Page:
“MUM! Jessie’s being a copycat again! She keeps stealing my clothes!”
I was sick and tired of my little sister. She wasn’t young enough for it to be cute, but she was old enough to know better. She knew exactly what she was doing and that fact pissed me off.
Why couldn’t she develop her own style? Why did she have to follow mine? More importantly, why did she WANT to follow mine? It was crazy, out-there and absolutely ridiculous most of the time. It wasn’t for shy people like her. She just didn’t have the confidence to pull it off.
“MUM!” I yelled again in frustration. Not only had she taken my clothes, the little brat had also raided my accessories drawer and stolen my studded wristband.
I’d had enough.
I stomped down the stairs into the kitchen where I knew my mum was making breakfast. It was also where I knew Jessie would be. I was going to have it out with her. She was not leaving the house wearing my clothes.
I found her eating cereal, wearing not only my clothes, but enough make-up to render her almost completely unrecognizable.
“What the fuck?!” I said out loud.
“Samantha, language please!” my mum warned me. She gave me that look that only mother’s can do: the raised eyebrow that means, ‘say it again and you are grounded for a month.’
Jessie looked up at me through long, fake lashes and blinked her baby blues.
Hell no, I thought, she isn’t going to get out of this one using her eyes like she normally does.
“Jessie, take off my clothes. You are not leaving looking like that.”
“Looking like what?” she asked, trying to sound innocent. She scooped another spoonful of cereal up and popped it into her mouth looking like an angel, albeit a kind of fallen one.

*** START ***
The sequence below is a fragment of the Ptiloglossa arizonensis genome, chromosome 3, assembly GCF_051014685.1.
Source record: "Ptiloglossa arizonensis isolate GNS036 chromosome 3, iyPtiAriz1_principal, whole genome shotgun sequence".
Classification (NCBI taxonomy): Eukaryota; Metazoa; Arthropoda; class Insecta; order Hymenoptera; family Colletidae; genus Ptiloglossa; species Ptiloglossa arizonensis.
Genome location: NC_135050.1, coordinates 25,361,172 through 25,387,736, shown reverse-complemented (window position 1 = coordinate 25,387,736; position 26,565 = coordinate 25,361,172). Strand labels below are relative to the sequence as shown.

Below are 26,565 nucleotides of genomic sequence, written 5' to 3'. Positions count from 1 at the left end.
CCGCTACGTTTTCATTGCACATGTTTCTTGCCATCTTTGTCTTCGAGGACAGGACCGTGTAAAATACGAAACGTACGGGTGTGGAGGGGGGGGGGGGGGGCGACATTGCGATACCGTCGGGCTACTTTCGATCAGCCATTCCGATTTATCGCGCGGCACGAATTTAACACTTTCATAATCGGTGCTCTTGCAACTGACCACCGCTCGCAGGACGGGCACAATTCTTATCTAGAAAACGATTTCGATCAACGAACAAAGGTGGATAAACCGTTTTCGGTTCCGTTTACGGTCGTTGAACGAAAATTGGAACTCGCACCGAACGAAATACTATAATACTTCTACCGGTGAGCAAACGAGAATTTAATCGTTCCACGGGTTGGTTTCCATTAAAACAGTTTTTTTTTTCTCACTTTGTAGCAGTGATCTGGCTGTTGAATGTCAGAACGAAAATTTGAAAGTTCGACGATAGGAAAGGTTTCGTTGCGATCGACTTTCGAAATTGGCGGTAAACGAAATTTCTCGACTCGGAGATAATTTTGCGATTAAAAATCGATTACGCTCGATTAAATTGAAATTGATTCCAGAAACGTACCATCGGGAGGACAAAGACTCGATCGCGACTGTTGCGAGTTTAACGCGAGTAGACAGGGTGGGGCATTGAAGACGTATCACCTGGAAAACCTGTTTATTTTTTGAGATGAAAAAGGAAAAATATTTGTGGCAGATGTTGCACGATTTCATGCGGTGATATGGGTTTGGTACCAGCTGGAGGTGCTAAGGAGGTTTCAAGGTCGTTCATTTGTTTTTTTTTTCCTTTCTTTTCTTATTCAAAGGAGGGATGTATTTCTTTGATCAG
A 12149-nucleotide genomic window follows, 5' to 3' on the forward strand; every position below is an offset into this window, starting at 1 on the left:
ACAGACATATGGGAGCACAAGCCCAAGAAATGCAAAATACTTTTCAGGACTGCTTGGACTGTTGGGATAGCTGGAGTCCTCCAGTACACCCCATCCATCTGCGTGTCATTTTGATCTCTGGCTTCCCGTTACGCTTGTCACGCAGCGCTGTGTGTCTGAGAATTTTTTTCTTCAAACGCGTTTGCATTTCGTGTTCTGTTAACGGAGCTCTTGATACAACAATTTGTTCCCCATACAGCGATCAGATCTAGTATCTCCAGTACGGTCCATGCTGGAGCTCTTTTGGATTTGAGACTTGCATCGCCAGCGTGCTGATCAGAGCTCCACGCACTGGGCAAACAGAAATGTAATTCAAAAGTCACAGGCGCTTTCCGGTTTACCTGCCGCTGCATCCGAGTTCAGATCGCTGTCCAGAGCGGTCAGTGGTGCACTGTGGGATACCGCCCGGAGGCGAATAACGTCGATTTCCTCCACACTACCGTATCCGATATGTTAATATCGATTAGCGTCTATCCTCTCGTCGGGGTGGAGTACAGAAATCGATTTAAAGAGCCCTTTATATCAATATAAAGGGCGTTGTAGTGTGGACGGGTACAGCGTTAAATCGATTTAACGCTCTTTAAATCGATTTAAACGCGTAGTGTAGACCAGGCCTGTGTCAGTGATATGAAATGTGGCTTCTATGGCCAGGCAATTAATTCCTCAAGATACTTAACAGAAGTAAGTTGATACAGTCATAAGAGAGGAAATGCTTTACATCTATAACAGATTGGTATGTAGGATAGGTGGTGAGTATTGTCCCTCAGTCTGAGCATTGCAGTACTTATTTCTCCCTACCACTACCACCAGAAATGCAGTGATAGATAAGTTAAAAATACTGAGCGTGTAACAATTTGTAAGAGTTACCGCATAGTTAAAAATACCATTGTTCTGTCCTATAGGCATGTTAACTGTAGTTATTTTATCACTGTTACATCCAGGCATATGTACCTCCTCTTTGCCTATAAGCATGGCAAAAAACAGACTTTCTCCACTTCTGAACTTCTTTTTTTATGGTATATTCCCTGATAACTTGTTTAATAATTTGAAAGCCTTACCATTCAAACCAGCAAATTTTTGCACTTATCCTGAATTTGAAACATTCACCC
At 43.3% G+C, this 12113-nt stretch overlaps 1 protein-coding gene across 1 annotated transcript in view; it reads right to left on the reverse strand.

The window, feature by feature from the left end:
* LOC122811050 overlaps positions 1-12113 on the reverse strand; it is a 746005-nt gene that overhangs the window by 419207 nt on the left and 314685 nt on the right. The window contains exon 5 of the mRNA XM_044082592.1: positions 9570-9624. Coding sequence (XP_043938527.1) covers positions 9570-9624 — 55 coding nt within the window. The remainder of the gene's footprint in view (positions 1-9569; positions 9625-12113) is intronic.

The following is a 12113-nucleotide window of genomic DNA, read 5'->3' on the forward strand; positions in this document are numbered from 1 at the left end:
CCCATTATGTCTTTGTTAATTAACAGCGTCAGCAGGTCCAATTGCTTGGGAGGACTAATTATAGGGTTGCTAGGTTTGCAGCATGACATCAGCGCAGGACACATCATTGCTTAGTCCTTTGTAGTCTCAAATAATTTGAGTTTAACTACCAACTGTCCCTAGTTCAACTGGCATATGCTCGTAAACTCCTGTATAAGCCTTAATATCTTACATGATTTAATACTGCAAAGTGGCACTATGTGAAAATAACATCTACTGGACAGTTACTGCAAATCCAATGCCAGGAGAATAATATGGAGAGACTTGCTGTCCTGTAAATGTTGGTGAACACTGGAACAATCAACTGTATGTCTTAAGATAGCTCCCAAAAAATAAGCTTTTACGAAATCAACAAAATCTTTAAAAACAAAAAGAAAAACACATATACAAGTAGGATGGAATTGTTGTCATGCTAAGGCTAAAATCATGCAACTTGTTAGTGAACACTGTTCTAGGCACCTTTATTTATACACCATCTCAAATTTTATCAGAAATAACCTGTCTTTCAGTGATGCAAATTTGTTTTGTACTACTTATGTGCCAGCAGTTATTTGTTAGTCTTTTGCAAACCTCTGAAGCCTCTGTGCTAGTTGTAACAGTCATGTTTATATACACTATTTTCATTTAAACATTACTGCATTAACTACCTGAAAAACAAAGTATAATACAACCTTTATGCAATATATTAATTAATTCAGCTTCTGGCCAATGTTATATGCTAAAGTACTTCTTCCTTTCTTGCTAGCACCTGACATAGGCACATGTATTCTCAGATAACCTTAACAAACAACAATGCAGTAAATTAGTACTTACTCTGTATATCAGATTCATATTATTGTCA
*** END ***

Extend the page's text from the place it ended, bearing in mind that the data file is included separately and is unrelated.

“You’re wearing my clothes and you look like me and that’s just not cool, Jessie,” I said.
Just at that moment our older sister, Regina walked in.
She raised an eyebrow. Clearly she was getting tips from our mum.
“Looks like somebody is wearing your clothes, sis,” she said, stating the obvious.
“No shit,” I said.
Mum raised the eyebrow. I needed to back off slightly or at least, modify my language.
“Why do you even want to look like me? Why don’t you want to look like yourself?” I asked her.
Jessie sighed. “Because,” she began, “Peter Portland said he thinks you’re super hot and since I like him so much, I figured that if I looked like you, maybe he would finally like me.”
I frowned. Peter Portland? The jock? He didn’t have a brain in his head and my sister’s IQ was off the charts. Why would she want to date someone who was clearly an idiot? More to the point, why didn’t he want to date my sister? She was gorgeous. Suddenly this wasn’t about her wearing my clothes anymore. This was about someone hurting my sister. Sure, I teased her all the time, but that was different, we were family. Someone had hurt one of my family members and he was going down.
“You don’t need to make someone like you,” I said. “If he can’t see you’re gorgeous just the way you are being you, then he’s a fuckwit.”
“Samantha! What did I say?” my mum said in exasperation, throwing her hands up in the air. “Last warning.” She pointed her finger at me and left the room.
Just as we thought she’d gone, she poked her head around the corner again.
“But Sam’s right, he is a fuckwit,” she said.